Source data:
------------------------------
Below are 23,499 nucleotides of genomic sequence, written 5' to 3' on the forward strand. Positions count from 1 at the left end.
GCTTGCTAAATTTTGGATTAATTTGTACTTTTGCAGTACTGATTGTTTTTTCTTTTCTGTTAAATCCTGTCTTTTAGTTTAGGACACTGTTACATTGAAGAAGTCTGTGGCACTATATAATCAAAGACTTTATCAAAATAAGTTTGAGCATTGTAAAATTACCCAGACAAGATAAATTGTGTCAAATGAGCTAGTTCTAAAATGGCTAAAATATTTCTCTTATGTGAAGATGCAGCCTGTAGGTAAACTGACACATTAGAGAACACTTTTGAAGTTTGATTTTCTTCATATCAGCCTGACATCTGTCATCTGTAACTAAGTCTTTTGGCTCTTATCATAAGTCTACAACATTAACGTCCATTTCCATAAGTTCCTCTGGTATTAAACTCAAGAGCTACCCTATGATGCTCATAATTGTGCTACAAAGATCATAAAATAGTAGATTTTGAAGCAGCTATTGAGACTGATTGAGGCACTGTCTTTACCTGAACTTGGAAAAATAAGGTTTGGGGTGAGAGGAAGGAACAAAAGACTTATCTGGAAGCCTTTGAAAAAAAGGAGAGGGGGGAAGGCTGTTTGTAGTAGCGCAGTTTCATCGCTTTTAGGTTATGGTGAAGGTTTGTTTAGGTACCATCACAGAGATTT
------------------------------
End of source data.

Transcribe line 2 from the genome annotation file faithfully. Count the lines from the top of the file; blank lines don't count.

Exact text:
GCTTGCTAAATTTTGGATTAATTTGTACTTTTGCAGTACTGATTGTTTTTTCTTTTCTGTTAAATCCTGTCTTTTAGTTTAGGACACTGTTACATTGAAGAAGTCTGTGGCACTATATAATCAAAGACTTTATCAAAATAAGTTTGAGCATTGTAAAATTACCCAGACAAGATAAATTGTGTCAAATGAGCTAGTTCTAAAATGGCTAAAATATTTCTCTTATGTGAAGATGCAGCCTGTAGGTAAACTGACACATTAGAGAACACTTTTGAAGTTTGATTTTCTTCATATCAGCCTGACATCTGTCATCTGTAACTAAGTCTTTTGGCTCTTATCATAAGTCTACAACATTAACGTCCATTTCCATAAGTTCCTCTGGTATTAAACTCAAGAGCTACCCTATGATGCTCATAATTGTGCTACAAAGATCATAAAATAGTAGATTTTGAAGCAGCTATTGAGACTGATTGAGGCACTGTCTTTACCTGAACTTGGAAAAATAAGGTTTGGGGTGAGAGGAAGGAACAAAAGACTTATCTGGAAGCCTTTGAAAAAAAGGAGAGGGGGGAAGGCTGTTTGTAGTAGCGCAGTTTCATCGCTTTTAGGTTATGGTGAAGGTTTGTTTAGGTACCATCACAGAGATTT